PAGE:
By Michael E. Miller
By Ryan Yousefi
By Kyle Munzenrieder
By Sabrina Rodriguez
By Michael E. Miller
By Carlos Suarez De Jesus
By Luther Campbell
By Kyle Munzenrieder
From the start Stanley's wife Joyce had been a prime suspect. But at her trial in 1989 the prosecution had gambled on a star witness, Frank Zuccarello, who testified that she had hired three hit men to kill her husband; he'd been one of them. A jury convicted Joyce of conspiracy and murder, and a judge sentenced her to life in prison. She won't be eligible for parole until 2014, by which time she'll be 64 years old. Prosecutors took two years to negotiate second-degree murder pleas with the other two men, each of whom received a 40-year sentence.
Zuccarello had been arrested four days after Stanley Cohen's murder on an unrelated home-invasion robbery charge. Hoping for leniency, he quickly volunteered to police that he'd taken part in dozens of robberies. Weeks later he added that he could provide information about a few murders as well, including Stanley Cohen's.
The state eventually offered him full immunity in the Cohen case and a sweet deal for the robberies he'd admitted. With that guarantee he confessed his involvement in the slaying. By the time of Joyce Cohen's murder trial, he'd served two years in prison on the lesser charges and was already free.
Then in August 1993, a book about the case was published. Written by Miami attorney Carol Soret Cope, In the Fast Lane: A True Story of Murder in Miami disclosed information not previously reported -- namely, that Zuccarello had failed three police lie-detector tests. With that the case was in the news again.
Details from the book, as well as an appeal prepared by Joyce Cohen's trial attorney Alan Ross, laid the foundation for Gail Bright's revisitation of the case in a high-profile Channel 10 series of reports that would air during the November ratings sweeps. Ross's appeal included newly sworn affidavits by Zuccarello's alleged accomplices: Guilty pleas notwithstanding, they had not killed Stanley Cohen. One of the convicted men, Anthony Caracciolo, had already told Bright on camera that he and his partner had entered guilty pleas rather than risk exposure to the death penalty.
In fact, Caracciolo told Bright, prosecutors had warned him and Tommy Joslin that if they didn't take the 40-year deal, the state would prosecute them under the RICO Act (Racketeer Influenced and Corrupt Organizations) for the home-invasion robberies in which Zuccarello had implicated them and to which they had already pleaded guilty. If that happened they would spend 60 years in prison even if they won acquittals on the murder charges. So they took the deal but never admitted to the state's version of the murder case and never testified about it in court. (When a judge asked Caracciolo if anyone had coerced him into entering the guilty plea, he replied, "Not exactly." The plea was in his best interest, he said, but "not what I want to do.")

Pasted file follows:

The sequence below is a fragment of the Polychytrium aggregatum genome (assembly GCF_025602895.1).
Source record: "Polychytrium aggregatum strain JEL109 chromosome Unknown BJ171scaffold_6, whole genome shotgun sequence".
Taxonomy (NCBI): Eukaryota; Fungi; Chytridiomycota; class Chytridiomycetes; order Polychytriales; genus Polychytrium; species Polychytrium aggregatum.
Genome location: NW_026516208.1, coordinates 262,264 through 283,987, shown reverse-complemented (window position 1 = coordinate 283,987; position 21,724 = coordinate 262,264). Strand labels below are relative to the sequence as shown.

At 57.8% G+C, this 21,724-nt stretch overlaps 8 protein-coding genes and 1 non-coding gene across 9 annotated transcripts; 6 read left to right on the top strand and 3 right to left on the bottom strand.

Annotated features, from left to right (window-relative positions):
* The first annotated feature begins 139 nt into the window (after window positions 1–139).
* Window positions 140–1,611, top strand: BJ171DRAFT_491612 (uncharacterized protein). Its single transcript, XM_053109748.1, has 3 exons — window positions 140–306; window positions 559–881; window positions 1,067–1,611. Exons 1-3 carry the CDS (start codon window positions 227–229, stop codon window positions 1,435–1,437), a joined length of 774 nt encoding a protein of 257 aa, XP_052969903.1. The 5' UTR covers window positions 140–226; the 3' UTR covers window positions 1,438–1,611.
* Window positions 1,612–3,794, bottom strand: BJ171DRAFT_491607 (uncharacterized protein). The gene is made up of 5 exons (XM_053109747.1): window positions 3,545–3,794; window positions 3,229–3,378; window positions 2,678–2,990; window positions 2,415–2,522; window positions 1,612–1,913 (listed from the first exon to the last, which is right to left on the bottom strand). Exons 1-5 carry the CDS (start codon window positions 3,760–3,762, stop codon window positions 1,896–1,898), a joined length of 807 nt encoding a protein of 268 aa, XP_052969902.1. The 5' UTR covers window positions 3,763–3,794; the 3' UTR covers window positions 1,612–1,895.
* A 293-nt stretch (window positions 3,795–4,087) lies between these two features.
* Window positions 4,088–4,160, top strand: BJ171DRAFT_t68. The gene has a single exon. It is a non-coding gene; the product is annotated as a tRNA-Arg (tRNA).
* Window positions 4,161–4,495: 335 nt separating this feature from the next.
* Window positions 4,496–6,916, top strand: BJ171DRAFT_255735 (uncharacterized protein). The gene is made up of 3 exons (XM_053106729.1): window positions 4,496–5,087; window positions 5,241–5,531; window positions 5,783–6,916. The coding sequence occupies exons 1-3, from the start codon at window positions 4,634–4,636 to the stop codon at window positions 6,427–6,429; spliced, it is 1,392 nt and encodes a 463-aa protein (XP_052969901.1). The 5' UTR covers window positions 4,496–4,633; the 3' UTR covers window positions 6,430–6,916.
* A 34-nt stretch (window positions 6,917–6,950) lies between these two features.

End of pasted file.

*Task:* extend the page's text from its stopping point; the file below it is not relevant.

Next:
After Bright finished her interview with Detective Spear, and while cameraman Hernandez was taking extra shots for editing, the reporter casually asked the officer if he thought the accused men were really Stanley Cohen's killers. That's when Spear, referring to the camera, asked, "Is that thing off?"
Hernandez later recalled that Bright told him then: "Turn it off, turn it off." He stopped rolling tape. Once he did, Spear, who retired in 1995, stunned them with his answer.
"Well, it didn't happen that way," he reportedly told Bright.
"What didn't happen that way?" she asked.
"The reason you have all these questions is because we believed all along that Joyce killed her husband, but we didn't have the evidence to back it up."
"So you're telling me that Joyce shot her husband?"
"Well, are you telling me that those three guys were not there? Is that what you're telling me?"
"That's right, they weren't there. But if you ever tell anybody that, I'll deny it."
Bright recounted that she had asked how someone could testify to facts he couldn't have known. Spear's response, she said, was nonspecific and hypothetical. No names or cases were mentioned. "It's simple," he allegedly explained. "You walk into a jail cell, you know, the file's on the table, you go to the bathroom for 30 minutes, they familiarize -- they know the routine, and you go from there."
Bright had a number of days to prepare the series, which would also feature a jailhouse interview with Joyce Cohen. In an effort to corroborate Spear's comments, she interviewed David Waksman, the original Dade assistant state attorney on the case. Was it at all possible, she later recalled asking him, that Joyce Cohen had been framed? He said it was; but later that day he called her and said, "Look, we've been friends a long time. Don't put that on the air." Reached by New Times four weeks ago, Waksman said he didn't believe Bright asked him whether Cohen could have been "framed." She might have asked if he thought Cohen wasn't involved in the murder. "I have a standard answer," he said. "I wasn't there, and anything's possible when you're dealing with humans."